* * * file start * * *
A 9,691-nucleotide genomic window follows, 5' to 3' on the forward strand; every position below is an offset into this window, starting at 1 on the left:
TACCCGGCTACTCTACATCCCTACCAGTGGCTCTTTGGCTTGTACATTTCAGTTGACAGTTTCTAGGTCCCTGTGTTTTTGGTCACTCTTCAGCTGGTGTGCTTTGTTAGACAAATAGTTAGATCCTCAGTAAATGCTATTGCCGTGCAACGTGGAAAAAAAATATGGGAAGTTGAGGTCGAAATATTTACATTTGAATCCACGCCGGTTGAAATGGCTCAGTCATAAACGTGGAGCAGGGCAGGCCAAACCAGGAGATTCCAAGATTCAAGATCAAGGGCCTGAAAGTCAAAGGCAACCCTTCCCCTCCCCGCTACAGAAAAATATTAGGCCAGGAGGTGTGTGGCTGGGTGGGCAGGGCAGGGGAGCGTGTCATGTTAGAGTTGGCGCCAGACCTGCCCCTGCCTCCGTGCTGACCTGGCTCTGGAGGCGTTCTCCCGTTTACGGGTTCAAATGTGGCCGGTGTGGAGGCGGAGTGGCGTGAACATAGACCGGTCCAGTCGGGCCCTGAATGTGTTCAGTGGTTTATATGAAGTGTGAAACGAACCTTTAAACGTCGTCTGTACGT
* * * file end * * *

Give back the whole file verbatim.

A 9,691-nucleotide genomic window follows, 5' to 3' on the forward strand; every position below is an offset into this window, starting at 1 on the left:
TACCCGGCTACTCTACATCCCTACCAGTGGCTCTTTGGCTTGTACATTTCAGTTGACAGTTTCTAGGTCCCTGTGTTTTTGGTCACTCTTCAGCTGGTGTGCTTTGTTAGACAAATAGTTAGATCCTCAGTAAATGCTATTGCCGTGCAACGTGGAAAAAAAATATGGGAAGTTGAGGTCGAAATATTTACATTTGAATCCACGCCGGTTGAAATGGCTCAGTCATAAACGTGGAGCAGGGCAGGCCAAACCAGGAGATTCCAAGATTCAAGATCAAGGGCCTGAAAGTCAAAGGCAACCCTTCCCCTCCCCGCTACAGAAAAATATTAGGCCAGGAGGTGTGTGGCTGGGTGGGCAGGGCAGGGGAGCGTGTCATGTTAGAGTTGGCGCCAGACCTGCCCCTGCCTCCGTGCTGACCTGGCTCTGGAGGCGTTCTCCCGTTTACGGGTTCAAATGTGGCCGGTGTGGAGGCGGAGTGGCGTGAACATAGACCGGTCCAGTCGGGCCCTGAATGTGTTCAGTGGTTTATATGAAGTGTGAAACGAACCTTTAAACGTCGTCTGTACGT